Readings: Joshua 24:1-2a, 15-17, 18b; Ephesians 5:21-32; John 6:60-69
Perhaps out of concern for the safety of preachers
the Church allows for the omission
of the first part of our second reading—
that is, the part about wives
submitting to their husbands as to the Lord.
While I appreciate the Church’s concern for my well being,
I think that we should be hesitant
to skip over such difficult parts of Scripture,
because in our struggle to hear such passages
as the word of God and as good news
we join in the struggle of Christians down through time who,
like the disciples in our Gospel reading,
have said, “This saying is hard; who can accept it?”
The problems with what Paul says probably seem obvious:
not only does it run counter
to our own modern, egalitarian ideas of marriage,
but this verse has historically been used to keep women
in emotionally and physically abusive relationships.
Yet these are also the words of sacred Scripture.
In our struggle to hear these words as good news,
we might begin by putting it into historical context:
Paul lived in the first century,
and what he says about husbands and wives
presumes the conventional Greco-Roman
household structure of that time,
including the patriarchal preeminence of the man.
In other words, Paul was a man of his day
and we should not expect him
to reflect all of our modern values;
but we can still listen to his words
in order to discern
what is simply a reflection
of his particular culture and time
and what is of universal and enduring value.
Some have argued that we ought to emphasize the first line
as the key to understanding everything else that Paul says:
“Be subordinate to one another out of reverence for Christ.”
Pope John Paul II wrote concerning this passage:
The husband and the wife are in fact ‘subject to one another,’Interpreted in this way, we can see that,
and are mutually subordinated to one another.…
Love excludes every kind of subjection whereby the wife
might become a servant or a slave of the husband,
an object of unilateral domination.
Love makes the husband simultaneously subject to the wife,
and thereby subject to the Lord himself,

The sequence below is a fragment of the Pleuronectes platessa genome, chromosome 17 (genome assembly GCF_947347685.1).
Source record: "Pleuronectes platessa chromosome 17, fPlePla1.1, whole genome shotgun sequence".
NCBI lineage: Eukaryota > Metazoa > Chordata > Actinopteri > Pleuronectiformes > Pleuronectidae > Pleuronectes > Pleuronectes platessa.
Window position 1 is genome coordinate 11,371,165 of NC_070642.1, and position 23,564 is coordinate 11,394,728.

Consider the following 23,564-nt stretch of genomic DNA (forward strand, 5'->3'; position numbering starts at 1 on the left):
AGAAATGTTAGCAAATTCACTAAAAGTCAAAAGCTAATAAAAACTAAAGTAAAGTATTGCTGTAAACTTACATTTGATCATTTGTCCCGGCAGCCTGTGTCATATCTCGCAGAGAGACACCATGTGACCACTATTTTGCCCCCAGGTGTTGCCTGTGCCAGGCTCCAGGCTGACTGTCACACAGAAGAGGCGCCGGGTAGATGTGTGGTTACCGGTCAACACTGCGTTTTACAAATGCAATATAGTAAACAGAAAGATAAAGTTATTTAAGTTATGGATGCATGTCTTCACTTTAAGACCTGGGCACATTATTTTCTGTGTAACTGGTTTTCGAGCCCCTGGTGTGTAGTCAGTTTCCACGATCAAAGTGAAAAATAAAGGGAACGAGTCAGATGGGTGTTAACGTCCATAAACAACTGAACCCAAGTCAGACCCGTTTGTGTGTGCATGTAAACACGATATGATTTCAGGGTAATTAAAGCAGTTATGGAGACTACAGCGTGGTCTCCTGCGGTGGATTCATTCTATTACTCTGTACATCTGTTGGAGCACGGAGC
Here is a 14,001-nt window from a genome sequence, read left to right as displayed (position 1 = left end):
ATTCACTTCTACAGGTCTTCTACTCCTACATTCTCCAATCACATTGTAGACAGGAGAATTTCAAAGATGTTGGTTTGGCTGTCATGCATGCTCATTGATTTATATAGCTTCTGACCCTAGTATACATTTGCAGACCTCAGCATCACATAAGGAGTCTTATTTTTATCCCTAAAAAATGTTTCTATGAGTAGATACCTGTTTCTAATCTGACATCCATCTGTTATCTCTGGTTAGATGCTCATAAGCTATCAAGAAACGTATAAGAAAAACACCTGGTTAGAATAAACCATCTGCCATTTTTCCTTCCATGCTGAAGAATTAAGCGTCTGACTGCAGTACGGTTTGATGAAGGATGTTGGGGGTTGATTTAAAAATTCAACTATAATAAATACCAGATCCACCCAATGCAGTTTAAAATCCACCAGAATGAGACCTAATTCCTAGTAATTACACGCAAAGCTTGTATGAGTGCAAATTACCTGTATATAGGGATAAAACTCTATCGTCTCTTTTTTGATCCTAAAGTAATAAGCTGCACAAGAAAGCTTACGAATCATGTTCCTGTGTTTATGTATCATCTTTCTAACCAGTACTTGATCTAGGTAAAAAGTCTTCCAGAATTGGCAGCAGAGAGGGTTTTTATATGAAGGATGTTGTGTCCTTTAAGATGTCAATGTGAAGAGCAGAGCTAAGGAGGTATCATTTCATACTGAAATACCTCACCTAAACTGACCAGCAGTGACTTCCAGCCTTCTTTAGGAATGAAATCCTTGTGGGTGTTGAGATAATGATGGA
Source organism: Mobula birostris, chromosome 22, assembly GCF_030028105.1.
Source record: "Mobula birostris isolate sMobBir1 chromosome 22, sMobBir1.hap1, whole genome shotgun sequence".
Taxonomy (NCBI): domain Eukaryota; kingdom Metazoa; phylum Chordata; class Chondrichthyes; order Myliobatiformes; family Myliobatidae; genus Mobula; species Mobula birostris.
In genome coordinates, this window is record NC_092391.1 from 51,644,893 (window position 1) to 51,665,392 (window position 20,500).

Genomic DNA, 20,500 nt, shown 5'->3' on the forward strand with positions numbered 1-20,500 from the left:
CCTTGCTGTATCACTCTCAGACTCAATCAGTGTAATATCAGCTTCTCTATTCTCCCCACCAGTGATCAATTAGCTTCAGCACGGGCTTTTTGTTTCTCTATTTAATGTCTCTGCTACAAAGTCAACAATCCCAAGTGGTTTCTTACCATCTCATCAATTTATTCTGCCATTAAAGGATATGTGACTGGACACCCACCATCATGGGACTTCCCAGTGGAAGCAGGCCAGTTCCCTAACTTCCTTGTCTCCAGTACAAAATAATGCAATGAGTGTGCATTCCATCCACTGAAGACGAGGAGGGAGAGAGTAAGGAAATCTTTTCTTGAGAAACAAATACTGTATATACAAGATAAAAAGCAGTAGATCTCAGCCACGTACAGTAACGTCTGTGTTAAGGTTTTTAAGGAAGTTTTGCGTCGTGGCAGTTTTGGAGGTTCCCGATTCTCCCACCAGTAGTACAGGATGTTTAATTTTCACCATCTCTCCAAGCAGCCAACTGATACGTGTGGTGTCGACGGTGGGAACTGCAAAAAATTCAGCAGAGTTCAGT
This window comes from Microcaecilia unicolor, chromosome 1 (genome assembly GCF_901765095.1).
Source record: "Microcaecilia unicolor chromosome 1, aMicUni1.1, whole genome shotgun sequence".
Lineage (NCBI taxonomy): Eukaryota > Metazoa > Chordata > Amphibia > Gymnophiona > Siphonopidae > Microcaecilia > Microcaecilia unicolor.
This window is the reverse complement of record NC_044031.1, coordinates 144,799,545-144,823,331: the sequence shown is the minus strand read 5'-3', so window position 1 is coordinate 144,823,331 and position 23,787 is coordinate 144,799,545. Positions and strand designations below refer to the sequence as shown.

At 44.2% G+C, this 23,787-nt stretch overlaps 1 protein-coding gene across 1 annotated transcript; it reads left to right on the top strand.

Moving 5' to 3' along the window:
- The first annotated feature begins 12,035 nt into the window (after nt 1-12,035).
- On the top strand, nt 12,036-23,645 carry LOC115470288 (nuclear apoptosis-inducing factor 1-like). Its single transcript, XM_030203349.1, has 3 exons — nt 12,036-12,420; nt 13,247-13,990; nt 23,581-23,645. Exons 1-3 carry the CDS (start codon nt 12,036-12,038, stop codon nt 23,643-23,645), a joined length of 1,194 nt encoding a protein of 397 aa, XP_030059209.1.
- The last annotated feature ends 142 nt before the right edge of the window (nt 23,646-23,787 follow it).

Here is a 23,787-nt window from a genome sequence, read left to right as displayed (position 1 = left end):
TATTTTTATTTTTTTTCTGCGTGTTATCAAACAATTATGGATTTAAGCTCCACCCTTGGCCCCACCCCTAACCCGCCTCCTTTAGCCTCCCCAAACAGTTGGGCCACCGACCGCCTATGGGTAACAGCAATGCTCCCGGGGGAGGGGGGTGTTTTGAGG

just as the wife to the husband
(John Paul II, General Audience, 8/11/82).
working within his historical context,
Paul is reinterpreting the patriarchal family structure
in a way that subtly (perhaps too subtly?)
shifts the focus from the wife’s submission to the husband
to their mutual submission to each other
as a way of submitting to God.
So perhaps through understanding the historical context
and careful interpretation
we can find a way to hear Paul’s words
as the word of God and as good news.
Yet it’s not really that easy, is it?
Attention to historical context and careful interpretation
might simply become ways of evading truths we find difficult.
And even if attention to historical context
and careful interpretation
do offer ways of better understanding Paul’s words,
as I think they do,
I suspect that some, perhaps many, of you
are still no happier with Paul now
than you were when I began this homily.
Whether we are dealing with the words of Paul or,
as with the disciples in today’s Gospel,
the words of Jesus,
there are no quick fixes
for the difficult passages of Scripture.
But here is where I believe our Gospel reading
can shed some light
on how we deal with Scriptures
that are hard and difficult to accept.
At the end of everything Jesus has been saying
about being the bread of life that has come down from heaven
and the necessity of eating his flesh and drinking his blood
in order to have life
the disciples split into two groups.
But the division is not between
those who find his words difficult to accept
and those who find them easy to accept.
Rather, it is between those who,
finding his words difficult to accept,
leave him and the company of his disciples
and go back to their former lives,
and the Twelve who,
finding his words no less difficult to accept,
hang in there with him, and with each other,
seeking to understand his words
because, as Peter says,
“Master, to whom shall we go?
You have the words of eternal life.”
Both groups find his words difficult,
but for some this difficulty
leads them to walk away
from the task of understanding Jesus,
while the Twelve stay with him
and continue to struggle with his words,
because they know that it is only in their fellowship
with him and with each other
that they can ever hope to hear his words
as words of everlasting life.
So too for us,
when we are confronted with Scriptural words
that are difficult and hard to accept,
we can either simply walk away
and go back to life as usual,
investing our Sunday mornings in brunch
or soccer leagues
or reading the newspaper
or binge-watching something on Netflix,
or, like the Twelve, we can hang in there with Jesus
and with our fellow Christians,
in the faith that the only way to hear these words
as words of everlasting life
is to struggle with them together,
as a community that gathers at Christ’s altar
to receive the bread of life.
In the face of difficult Scripture we should not seek
an explanation that will make them palatable,
but rather hear an invitation to struggle together:
to struggle together with a tradition
that is deeply embedded in history,
yet continues to be made and remade in our own day;
to struggle together with texts that can shock and annoy
yet can nourish us still if we read closely and carefully;
to struggle together to hear the words of everlasting life.